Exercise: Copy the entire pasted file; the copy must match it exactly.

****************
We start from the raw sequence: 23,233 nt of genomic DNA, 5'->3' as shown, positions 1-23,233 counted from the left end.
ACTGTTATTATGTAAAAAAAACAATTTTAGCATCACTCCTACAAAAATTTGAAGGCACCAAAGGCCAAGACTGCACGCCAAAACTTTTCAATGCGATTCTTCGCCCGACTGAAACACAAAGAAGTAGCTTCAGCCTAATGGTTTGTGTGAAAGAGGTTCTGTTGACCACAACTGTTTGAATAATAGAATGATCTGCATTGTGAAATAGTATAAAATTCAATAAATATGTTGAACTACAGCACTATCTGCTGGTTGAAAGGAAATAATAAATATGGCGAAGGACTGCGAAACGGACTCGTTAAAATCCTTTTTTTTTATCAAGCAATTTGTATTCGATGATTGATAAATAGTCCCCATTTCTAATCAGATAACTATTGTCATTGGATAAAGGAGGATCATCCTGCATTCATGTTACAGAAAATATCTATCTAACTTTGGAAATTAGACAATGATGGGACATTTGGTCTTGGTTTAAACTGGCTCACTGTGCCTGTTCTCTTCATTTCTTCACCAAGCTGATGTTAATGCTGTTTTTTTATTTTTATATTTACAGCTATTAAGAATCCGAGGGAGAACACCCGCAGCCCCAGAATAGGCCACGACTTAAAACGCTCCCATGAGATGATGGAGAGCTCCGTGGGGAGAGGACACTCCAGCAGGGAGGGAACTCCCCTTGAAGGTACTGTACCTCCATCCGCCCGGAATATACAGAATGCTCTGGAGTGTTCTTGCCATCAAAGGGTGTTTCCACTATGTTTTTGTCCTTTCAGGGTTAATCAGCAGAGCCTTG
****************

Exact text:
We start from the raw sequence: 23,233 nt of genomic DNA, 5'->3' as shown, positions 1-23,233 counted from the left end.
ACTGTTATTATGTAAAAAAAACAATTTTAGCATCACTCCTACAAAAATTTGAAGGCACCAAAGGCCAAGACTGCACGCCAAAACTTTTCAATGCGATTCTTCGCCCGACTGAAACACAAAGAAGTAGCTTCAGCCTAATGGTTTGTGTGAAAGAGGTTCTGTTGACCACAACTGTTTGAATAATAGAATGATCTGCATTGTGAAATAGTATAAAATTCAATAAATATGTTGAACTACAGCACTATCTGCTGGTTGAAAGGAAATAATAAATATGGCGAAGGACTGCGAAACGGACTCGTTAAAATCCTTTTTTTTTATCAAGCAATTTGTATTCGATGATTGATAAATAGTCCCCATTTCTAATCAGATAACTATTGTCATTGGATAAAGGAGGATCATCCTGCATTCATGTTACAGAAAATATCTATCTAACTTTGGAAATTAGACAATGATGGGACATTTGGTCTTGGTTTAAACTGGCTCACTGTGCCTGTTCTCTTCATTTCTTCACCAAGCTGATGTTAATGCTGTTTTTTTATTTTTATATTTACAGCTATTAAGAATCCGAGGGAGAACACCCGCAGCCCCAGAATAGGCCACGACTTAAAACGCTCCCATGAGATGATGGAGAGCTCCGTGGGGAGAGGACACTCCAGCAGGGAGGGAACTCCCCTTGAAGGTACTGTACCTCCATCCGCCCGGAATATACAGAATGCTCTGGAGTGTTCTTGCCATCAAAGGGTGTTTCCACTATGTTTTTGTCCTTTCAGGGTTAATCAGCAGAGCCTTG